Coming on the heels of President Barack Obama’s Computer Science for All initiative, an alliance of Southern California districts is pooling resources and ideas to boost lagging enrollments of California students in computer science classes.
The consortium, which serves 272,700 students, is the biggest alliance of schools in California that is trying to increase access to computer science education, and is notable because it is based outside established technology hubs such as the Bay Area and San Diego. By forming the Inland Empire Code Consortium in March, the Riverside Unified School District and 10 other districts east of Los Angeles are seeking to increase the number of students in computer science courses, especially girls, African-Americans and Latinos. They also want to increase the number of students in the region training for local openings in tech and computer-related industries.
The consortium – led by Riverside Unified – has expanded computer science training for its teachers, from kindergarten through 12th grade. Elementary and middle school teachers are integrating the curriculum in math and science subjects, while high school teachers are teaching beginning level and more advanced computer science courses. The consortium wants to see every K-12 student exposed to computer science so they can decide whether they want to pursue that field, said Steve Kong, an instructional services specialist at Riverside Unified who played a key role in assembling the consortium.
“The significance of this Inland Empire CS for All consortium of school districts is that it is bringing the conversation around the importance of [computer science] education outside of our tech bubbles,” said Vivian Chan, a computer specialist with Girls Who Code, a national nonprofit dedicated to closing the gender gap in technology.
Last week, Chan attended a summit hosted by the consortium, which also invited executives from the Pentagon, Google, Lockheed Martin, the Alliance for California Computing Education for Students and Schools, or ACCESS, and the U.S. Army Research Laboratory.
Some of the summit participants from Southern California’s defense industry talked about using the consortium as a possible pipeline to recruit future workers. Imran Bidiwala, an engineering manager with Lockheed Martin, said workers are needed to develop and build military jets and aeronautical projects. He said most openings at his company’s facilities, located north of Los Angeles, require a background in science, technology, engineering and math, or STEM.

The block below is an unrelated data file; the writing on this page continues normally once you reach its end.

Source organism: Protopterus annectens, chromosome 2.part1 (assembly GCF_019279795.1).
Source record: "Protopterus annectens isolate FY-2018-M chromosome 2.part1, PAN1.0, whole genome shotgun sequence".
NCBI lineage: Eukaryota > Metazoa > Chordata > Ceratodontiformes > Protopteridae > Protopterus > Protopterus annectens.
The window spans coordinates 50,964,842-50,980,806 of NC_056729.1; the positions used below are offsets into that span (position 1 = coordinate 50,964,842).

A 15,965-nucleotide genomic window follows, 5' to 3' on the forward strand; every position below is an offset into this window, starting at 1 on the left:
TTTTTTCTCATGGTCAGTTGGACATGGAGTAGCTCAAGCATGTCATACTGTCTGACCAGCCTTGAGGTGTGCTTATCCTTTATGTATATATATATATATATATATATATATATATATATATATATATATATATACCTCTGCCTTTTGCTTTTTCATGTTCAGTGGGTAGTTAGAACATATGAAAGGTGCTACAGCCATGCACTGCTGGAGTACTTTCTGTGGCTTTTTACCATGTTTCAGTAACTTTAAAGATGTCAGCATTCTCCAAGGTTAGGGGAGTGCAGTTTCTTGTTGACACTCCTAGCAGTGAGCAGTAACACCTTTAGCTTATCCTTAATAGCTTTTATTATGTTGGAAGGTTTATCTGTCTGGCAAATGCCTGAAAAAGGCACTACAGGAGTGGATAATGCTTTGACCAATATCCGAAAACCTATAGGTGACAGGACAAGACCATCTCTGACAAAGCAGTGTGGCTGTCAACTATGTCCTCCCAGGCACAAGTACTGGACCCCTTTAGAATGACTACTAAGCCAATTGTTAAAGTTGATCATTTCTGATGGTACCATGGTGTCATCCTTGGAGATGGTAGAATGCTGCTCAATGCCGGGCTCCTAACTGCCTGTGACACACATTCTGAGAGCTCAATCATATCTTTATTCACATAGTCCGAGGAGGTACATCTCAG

The school districts in the consortium – located in a huge eastern swath of suburban Los Angeles from Pomona Valley to San Bernardino and Riverside – all have large numbers of Latinos and students who qualify for free and reduced-price meals. More than 61 percent of Riverside Unified’s population is Latino, while the consortium districts with the highest percentage of Latinos are the Pomona Unified School District, with 86 percent, and Ontario-Montclair School District, with 89 percent. Both of those districts joined the consortium this month.
The other school districts in the consortium include: Corona-Norco Unified School District, Covina-Valley Unified School District, Jurupa Unified School District, Fontana Unified School District, Perris Union High School District, San Jacinto Unified School District, Temecula Valley Unified School District and Val Verde Unified School District.
“One of our goals is to expose kids to coding and establish a tech hub that in the future draws students back who’ve been educated in the tech field,” said Lea Deesing, who is the city of Riverside’s chief innovation officer. “We want available jobs here so that they stay.”
President Barack Obama’s Computer Science for All initiative grew out of his 2016 State of the Union address, in which he emphasized the importance of every student being offered the opportunity to take “the hands-on computer science and math classes that make them job-ready on day one.” Earlier this month, the White House pointed to the Inland Empire consortium as an example of an alliance of schools that responded to the call.
In March, Code.org, a national nonprofit working to expand access to computer science for women and Latinos by working with school districts to provide teacher training, partnered with the consortium in a three-year agreement to jump-start the initiative. Since then, more than 150 teachers in the consortium have been trained to teach coding, said Riverside Unified Superintendent David Hansen. During the past year, Riverside Unified has gone from teaching coding to 50 students in two after-school programs to teaching more than 3,000 students districtwide, Hansen said.
Riverside Unified’s Kong said that the districts do not receive outside grants to pay for consortium training and curriculum. Instead, each of the districts in the consortium has executed separate deals with Code.org to provide training and free curriculum.
He said the consortium has not yet calculated how much it spent on training this year – given that this is its first year of operation. He would only say that “tens of thousands” of dollars has been paid out by the consortium, mostly to Code.org.